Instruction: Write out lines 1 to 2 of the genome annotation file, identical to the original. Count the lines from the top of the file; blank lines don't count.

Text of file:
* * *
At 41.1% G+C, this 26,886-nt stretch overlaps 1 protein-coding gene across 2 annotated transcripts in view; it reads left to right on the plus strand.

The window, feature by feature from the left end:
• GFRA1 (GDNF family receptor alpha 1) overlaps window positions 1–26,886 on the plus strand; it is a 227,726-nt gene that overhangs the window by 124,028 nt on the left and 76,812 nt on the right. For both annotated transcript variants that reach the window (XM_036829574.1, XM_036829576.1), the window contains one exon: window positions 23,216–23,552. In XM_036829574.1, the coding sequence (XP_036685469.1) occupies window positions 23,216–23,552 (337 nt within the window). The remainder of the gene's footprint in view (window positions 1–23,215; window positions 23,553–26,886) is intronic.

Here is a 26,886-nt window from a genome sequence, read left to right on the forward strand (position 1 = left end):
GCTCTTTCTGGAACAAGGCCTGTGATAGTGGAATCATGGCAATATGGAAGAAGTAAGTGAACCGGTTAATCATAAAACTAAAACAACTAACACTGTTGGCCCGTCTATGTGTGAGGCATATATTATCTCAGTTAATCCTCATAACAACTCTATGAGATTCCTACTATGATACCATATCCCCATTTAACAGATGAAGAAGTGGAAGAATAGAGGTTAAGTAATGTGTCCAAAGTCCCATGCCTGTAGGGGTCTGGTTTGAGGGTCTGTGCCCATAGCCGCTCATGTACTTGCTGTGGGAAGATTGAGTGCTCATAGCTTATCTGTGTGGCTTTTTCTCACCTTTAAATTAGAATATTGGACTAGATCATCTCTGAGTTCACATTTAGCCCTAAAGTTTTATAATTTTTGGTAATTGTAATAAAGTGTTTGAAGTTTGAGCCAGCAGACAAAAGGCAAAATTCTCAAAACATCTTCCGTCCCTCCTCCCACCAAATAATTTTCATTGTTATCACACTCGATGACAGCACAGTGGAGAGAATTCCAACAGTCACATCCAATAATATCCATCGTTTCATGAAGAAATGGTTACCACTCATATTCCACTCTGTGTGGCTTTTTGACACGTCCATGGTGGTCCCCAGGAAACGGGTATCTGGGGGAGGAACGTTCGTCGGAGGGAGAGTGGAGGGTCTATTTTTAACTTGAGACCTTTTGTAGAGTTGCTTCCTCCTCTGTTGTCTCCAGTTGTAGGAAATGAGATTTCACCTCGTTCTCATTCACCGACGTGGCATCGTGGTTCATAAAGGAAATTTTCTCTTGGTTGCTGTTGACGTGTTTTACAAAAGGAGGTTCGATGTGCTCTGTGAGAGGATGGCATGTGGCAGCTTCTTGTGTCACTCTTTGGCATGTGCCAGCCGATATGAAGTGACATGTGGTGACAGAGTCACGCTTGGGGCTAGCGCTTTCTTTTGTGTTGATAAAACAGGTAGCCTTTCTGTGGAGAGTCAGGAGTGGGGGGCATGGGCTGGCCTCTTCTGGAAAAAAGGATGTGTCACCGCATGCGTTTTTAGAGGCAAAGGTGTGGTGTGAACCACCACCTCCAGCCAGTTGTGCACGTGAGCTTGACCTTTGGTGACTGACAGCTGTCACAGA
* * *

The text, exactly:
At 41.1% G+C, this 26,886-nt stretch overlaps 1 protein-coding gene across 2 annotated transcripts in view; it reads left to right on the plus strand.

The window, feature by feature from the left end: